The article 'hasty online stagnant offline' emphasizes the need for more technological advancement in our country's judicial system.

The article 'hasty online stagnant offline' emphasizes the need for more technological advancement in our country's judicial system. The article revolves around the essential requirements to be followed in order to strengthen the system of justice with the help of law.

A Brief Introduction: Mode of Justice

The patience level is decreasing over time, and technology and the internet play a significant role. The source of entertainment gets changed too. People are demonstrating myopic behaviour. Reels, TikTok, and short videos give us 15–30 sec of entertainment, and the source of dopamine also changes; nowadays, people want everything to be done in seconds, from bank transactions to download a video. A recently published OHIO study reveals humans are impatient, even down to seconds.

We are so hasty online on the same level as our judicial level is stagnant offline. The justice delivery system in India is simple: each state has its own court, and civil and criminal courts are there. For the particular specialized branch of law—tribunals—justice is still denied, not because of the system but because of the delay. The formal PM of England, William Edward Gladstone, once said "justice delayed is justice denied," and I also believe in his quote.

Legislative Provision and Case Laws: Strengthened Justice

The 42nd constitutional amendment act of 1976 inserted Article 39A, which stated that the state should secure that the operation of the legal system promotes justice.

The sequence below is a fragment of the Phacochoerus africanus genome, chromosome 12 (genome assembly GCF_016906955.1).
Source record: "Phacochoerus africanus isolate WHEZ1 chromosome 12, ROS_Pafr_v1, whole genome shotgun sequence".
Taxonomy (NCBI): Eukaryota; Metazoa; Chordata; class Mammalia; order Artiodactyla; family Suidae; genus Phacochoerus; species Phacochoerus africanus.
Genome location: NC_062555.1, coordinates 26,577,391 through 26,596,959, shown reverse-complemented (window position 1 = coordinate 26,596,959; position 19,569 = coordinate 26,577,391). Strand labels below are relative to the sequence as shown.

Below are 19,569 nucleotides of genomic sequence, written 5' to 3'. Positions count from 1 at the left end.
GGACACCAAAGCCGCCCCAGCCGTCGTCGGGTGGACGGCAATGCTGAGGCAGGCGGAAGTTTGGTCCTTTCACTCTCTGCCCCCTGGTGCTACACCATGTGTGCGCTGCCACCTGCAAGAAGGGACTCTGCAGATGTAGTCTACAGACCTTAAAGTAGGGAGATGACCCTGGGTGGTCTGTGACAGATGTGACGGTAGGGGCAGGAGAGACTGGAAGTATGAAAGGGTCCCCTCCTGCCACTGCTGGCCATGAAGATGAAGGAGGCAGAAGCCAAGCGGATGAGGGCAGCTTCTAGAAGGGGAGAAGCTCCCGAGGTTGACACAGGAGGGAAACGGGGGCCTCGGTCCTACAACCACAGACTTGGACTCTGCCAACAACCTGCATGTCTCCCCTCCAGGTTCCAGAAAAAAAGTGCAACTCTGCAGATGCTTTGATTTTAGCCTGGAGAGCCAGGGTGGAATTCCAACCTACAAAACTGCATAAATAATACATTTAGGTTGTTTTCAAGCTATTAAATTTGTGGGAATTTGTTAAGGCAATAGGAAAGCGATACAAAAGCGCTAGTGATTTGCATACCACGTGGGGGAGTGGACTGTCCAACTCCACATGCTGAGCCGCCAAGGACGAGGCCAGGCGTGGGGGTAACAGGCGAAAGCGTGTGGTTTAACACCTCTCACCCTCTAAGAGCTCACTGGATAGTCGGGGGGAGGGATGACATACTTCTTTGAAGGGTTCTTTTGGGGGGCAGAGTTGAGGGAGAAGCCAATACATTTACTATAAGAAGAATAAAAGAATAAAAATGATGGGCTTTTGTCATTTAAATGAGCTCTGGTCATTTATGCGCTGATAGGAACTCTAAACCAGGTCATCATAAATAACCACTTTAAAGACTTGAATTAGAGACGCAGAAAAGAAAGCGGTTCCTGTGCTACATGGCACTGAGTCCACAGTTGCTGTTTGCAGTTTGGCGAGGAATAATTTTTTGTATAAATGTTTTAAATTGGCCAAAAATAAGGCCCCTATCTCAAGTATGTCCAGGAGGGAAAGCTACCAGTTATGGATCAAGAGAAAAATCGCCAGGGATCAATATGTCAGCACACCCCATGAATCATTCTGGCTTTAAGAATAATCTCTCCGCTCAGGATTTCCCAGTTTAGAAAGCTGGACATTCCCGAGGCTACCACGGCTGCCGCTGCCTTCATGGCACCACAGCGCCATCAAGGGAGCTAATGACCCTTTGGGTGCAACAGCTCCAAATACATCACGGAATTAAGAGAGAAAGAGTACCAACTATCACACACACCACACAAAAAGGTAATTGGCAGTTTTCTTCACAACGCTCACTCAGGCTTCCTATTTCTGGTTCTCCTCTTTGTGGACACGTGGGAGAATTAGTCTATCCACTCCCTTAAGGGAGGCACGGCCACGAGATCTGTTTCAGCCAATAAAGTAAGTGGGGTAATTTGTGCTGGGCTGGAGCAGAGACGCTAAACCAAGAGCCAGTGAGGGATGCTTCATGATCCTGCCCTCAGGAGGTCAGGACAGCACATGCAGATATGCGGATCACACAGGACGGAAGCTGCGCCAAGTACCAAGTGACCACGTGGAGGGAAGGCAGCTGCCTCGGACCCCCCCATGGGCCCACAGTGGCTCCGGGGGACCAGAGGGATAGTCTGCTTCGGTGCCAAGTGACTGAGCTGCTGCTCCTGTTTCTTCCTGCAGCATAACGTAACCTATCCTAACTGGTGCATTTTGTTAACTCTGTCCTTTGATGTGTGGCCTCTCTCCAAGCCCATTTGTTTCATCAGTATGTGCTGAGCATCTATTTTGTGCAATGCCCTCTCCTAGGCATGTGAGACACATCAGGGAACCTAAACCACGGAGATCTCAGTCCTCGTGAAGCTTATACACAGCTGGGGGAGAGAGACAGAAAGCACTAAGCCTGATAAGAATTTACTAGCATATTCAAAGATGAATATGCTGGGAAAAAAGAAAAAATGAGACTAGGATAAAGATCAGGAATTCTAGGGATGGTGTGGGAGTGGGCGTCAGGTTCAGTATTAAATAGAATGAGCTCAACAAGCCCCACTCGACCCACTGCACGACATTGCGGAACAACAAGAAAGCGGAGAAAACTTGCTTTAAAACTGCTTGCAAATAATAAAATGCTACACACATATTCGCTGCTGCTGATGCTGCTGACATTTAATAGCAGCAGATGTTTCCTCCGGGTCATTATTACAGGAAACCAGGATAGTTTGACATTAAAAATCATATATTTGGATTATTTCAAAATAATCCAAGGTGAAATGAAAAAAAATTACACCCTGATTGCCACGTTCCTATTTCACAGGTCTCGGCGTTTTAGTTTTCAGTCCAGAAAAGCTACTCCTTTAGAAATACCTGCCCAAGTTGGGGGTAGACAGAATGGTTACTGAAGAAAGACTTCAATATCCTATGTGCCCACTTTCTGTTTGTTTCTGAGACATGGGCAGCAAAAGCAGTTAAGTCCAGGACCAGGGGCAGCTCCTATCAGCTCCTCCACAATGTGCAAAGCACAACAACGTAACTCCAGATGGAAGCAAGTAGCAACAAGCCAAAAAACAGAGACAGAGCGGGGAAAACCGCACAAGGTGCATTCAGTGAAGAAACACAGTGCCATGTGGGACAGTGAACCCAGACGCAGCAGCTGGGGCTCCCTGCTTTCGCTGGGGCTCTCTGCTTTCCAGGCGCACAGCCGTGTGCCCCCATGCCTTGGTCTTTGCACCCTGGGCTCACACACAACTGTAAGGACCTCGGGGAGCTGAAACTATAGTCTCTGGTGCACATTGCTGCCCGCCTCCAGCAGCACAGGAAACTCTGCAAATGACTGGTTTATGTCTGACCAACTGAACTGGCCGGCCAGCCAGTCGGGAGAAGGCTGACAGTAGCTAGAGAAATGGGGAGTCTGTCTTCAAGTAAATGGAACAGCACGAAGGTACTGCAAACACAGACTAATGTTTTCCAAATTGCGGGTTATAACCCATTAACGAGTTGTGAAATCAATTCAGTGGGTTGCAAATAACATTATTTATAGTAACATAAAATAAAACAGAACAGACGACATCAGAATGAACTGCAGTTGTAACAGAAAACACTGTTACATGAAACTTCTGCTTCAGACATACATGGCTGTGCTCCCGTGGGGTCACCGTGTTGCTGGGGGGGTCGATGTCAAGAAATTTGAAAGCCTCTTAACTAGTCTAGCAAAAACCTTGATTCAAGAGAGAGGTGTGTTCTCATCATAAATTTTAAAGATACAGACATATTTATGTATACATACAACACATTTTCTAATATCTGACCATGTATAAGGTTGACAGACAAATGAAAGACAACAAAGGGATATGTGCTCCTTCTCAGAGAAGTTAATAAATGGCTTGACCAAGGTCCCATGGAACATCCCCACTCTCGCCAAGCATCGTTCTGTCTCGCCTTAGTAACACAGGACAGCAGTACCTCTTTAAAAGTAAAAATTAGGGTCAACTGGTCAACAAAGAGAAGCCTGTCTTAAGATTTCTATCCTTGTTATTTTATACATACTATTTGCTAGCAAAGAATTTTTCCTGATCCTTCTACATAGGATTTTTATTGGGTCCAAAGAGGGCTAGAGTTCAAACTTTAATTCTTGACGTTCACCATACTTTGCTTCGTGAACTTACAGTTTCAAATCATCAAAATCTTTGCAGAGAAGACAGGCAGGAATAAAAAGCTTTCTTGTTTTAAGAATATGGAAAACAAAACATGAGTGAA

In our current scenario, it would take 300 years to clear the backlog, which shows the justice system is sick and stagnant.

For example, in the well-known Nirbhaya case [Mukesh Kumar v. Union of India, Writ Petition (Criminal) D No. 3334 of 2020], a three-judge bench led by Justice R Bahumathi and other judges Justice Bhushan and Justice A S Bopanna convicted four men of murder and gang rape in 2012. They were finally hanged after seven years of struggle by the victim's family. In line with another case, J. Jayalalitha v. Union of India, AIR 1999 SC 1912, a complaint against Jayalalitha was filed, and after the year 1997, the first charge sheet was filed. In February 2017, the Supreme Court of India issued a judgment in which it found Jayalalitha guilty, but at that time, she was dead. In the concluding line, one of the oldest cases in India is the Doshipura court case, which pitted Muslims against Sunnis over two acres of land. It started in 1878, long before independence, and continued till after independence.

The cause of hindrance in justice is the number of insufficient judges in the judicial system, India has 19 judges per 10 lakh people. Law Minister Ravi Shankar Prasad said nothing had changed since the 1978 law commission when the law commission recommended an increase in the number of judges from 10 judges per 10 lakh people to 50.


Further, they strengthen the Lok Adalat so that the burden can shift too. Important changes should be made to remove the unnecessary ground for adjournment; it wastes the time of both the court and the judge. The right balance also has to be made between justice delayed is Justice denied, and justice hurried is Justice buried.


[1] Justice Delayed is Justice Denied, Available Here

[2] “Justice delayed is justice denied” – how can we deal with the inefficiency of courts in a fast-changing society, Available Here

[3] India has 19 judges per 10 lakh people, Available Here

Important Links

Law Library: Notes and Study Material for LLB, LLM, Judiciary, and Entrance Exams

Law Aspirants: Ultimate Test Prep Destination

Nikhil Yadav

Nikhil Yadav

Institution: Dr. B.R. Ambedkar National Law University, Sonipat

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